Seniors face the real world, challenge of tackling the job market
Jan25

Seniors face the real world, challenge of tackling the job market

Senior year rolls around, causing students to swell with anticipation. But anxiety also gets the best of them as they realize obtaining a career is the next achievement waiting to be accomplished post-graduation. Finding a suitable place of employment is a job for Career Services, located on the second floor of Mabee Student Center. Director of Career Services Don Owens described the job market. “Certainly the national picture is still double digit as far as unemployment,” he said. “Texas is (in) a little better shape than the nation, maybe close to 8.5, but it is still rather high for our state.” The unemployment rate for workers with college degrees was 4.6 percent in 2009. The rate for workers without a high school diploma was 10 points higher in 2009 according to the Bureau of Labor Statistics. Owens believes job opportunities are available, but students must be proactive in searching for openings in areas where they would not generally look. He encourages students to network as well. Owens said at times the media’s portrayal of a harsh job market causes some students to end job searching, neglect attending job fairs and flee to graduate school. Because of this, Owens and other career centers across the nation fear people with graduate degrees will flood the job market, making the master’s degree what the bachelor’s is now. For now, a bachelor’s degree is still better than having no degree. According to the Bureau of Labor Statistics, the median weekly earnings of those with bachelor’s degrees were $1,137, which is 1.8 times the average amount for workers with only a high school diploma. Accounting, finance, computer science, information systems, health occupations and the sciences were distinguished as strong fields in the market, and liberal arts and social sciences as weaker employment areas. Owens thinks that most students are taking steps toward their career. “I’ve sensed that a little more proactive of students are being concerned a little earlier,” he said. “I still think Career Services is somewhat the best-kept secret on campus.” Senior elementary education major Rebecca Widmer has visited Career Services, but not for a job. However, she is aware of its resources. Widmer debated going to graduate school, but it is not high on her list. “I know … in the education world there is a lot of high demand for a lot of teachers … especially in Texas, so I’m not super worried about being able to find a job,” she said. “But I know it’s not going to be as easy as cake.” Christian ministry major Brianna Edwards plans to be a missionary, which requires her to attend seminary....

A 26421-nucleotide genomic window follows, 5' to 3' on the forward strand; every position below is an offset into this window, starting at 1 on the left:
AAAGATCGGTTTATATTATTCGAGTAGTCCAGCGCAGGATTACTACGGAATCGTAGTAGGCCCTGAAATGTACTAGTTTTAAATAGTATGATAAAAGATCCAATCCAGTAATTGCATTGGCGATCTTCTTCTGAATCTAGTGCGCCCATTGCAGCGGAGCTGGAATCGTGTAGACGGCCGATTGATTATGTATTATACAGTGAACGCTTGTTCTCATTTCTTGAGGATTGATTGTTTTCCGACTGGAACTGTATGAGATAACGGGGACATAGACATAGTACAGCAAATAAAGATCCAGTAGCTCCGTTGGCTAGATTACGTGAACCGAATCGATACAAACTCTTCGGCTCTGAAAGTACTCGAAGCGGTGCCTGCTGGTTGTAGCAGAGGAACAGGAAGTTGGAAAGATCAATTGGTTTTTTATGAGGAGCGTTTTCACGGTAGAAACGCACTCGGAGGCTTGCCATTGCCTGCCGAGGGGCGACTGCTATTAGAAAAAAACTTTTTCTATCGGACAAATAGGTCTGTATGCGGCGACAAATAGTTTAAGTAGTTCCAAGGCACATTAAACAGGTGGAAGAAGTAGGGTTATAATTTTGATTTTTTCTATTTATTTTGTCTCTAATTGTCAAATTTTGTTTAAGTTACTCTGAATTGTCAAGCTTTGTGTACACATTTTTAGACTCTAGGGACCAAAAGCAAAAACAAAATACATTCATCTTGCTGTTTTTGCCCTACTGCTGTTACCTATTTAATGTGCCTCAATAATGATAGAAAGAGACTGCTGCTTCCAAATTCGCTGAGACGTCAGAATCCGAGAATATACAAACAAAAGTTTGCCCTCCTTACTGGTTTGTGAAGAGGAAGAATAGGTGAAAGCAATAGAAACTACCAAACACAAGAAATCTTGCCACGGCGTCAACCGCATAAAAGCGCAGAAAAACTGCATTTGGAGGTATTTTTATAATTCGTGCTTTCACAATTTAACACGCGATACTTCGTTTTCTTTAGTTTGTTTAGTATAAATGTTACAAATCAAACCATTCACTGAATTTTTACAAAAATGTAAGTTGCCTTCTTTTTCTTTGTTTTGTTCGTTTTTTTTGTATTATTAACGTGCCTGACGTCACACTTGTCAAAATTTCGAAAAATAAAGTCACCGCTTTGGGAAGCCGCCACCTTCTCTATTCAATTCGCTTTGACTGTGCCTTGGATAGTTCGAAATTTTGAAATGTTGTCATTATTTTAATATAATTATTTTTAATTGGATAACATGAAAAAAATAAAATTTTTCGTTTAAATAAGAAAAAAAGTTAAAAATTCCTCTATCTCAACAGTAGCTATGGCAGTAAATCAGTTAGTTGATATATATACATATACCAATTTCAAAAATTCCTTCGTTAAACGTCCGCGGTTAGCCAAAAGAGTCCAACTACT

Read More
The Beltonian provides more entertainment to Belton
Jan25

The Beltonian provides more entertainment to Belton

Tucked away at 219 East Central Avenue in Belton is a little movie theater called The Beltonian. Not only is this small establishment a movie dinner house, but it also hosts entertainment such as comedians, clowns, sports games and talent shows. People can even rent the theater for birthday parties, fundraisers and political events. The Beltonian’s history traces back to the 1900s when it was used as a church, billiard hall and an antique store. It closed in the 1970s only to be revamped later with surround sound, stadium seating and new decorations. It was also a place for UMHB students to go where the movie was cheap (occasionally free) and the atmosphere was fun. Sadly, The Beltonian closed in 2008. This past summer,  Wesley A. Riddle and his wife Maria Aida Riddle bought the Beltonian and readied it again for business. Manager Kelly Moran, who took over in December  said,  “I think they bought The Beltonian because they fell in love with the history of the building since it’s been here since the 1900s. They could see the theater had a lot of potential and couldn’t wait to restore the old artifact.” Some compare the old theater to a more popular one, the Alamo Drafthouse in Austin. Both theaters allow audience members to eat and watch movies at the same time. Former employee and sophomore education major Aubrey Turner said, “The difference between the Alamo Drafthouse and The Beltonian is that The Beltonian has more of a personal feel to it. We (servers) were required to stick around the whole time in the theater in case anyone needed anything. Each table had a flag in the middle and if it was in the air that meant the guest needed something. If it was down, they were fine. We would also frequently talk to the guests and see how they were doing.” The owners are trying to keep its old antique feel, but  at the same time modernize the equipment and improve the food quality. “We’ve made many changes to The Beltonian. During renovation we improved the snacks and dinner. We serve alcohol now,” Moran said. “We also renovated the audio and visual capability to the theater. Everything is  100 percent audio and digital video.” Also in keeping with  the historic character of the theater, The Beltonian has been showing classic movies such as Gone with the Wind. The overall atmosphere creates a friendly, fun environment for both students and locals. Turner said “Our uniform was western wear so we could keep that ‘Belton Texas’ sense. However, if it was kids night, we wore costumes.” UMHB is looking to...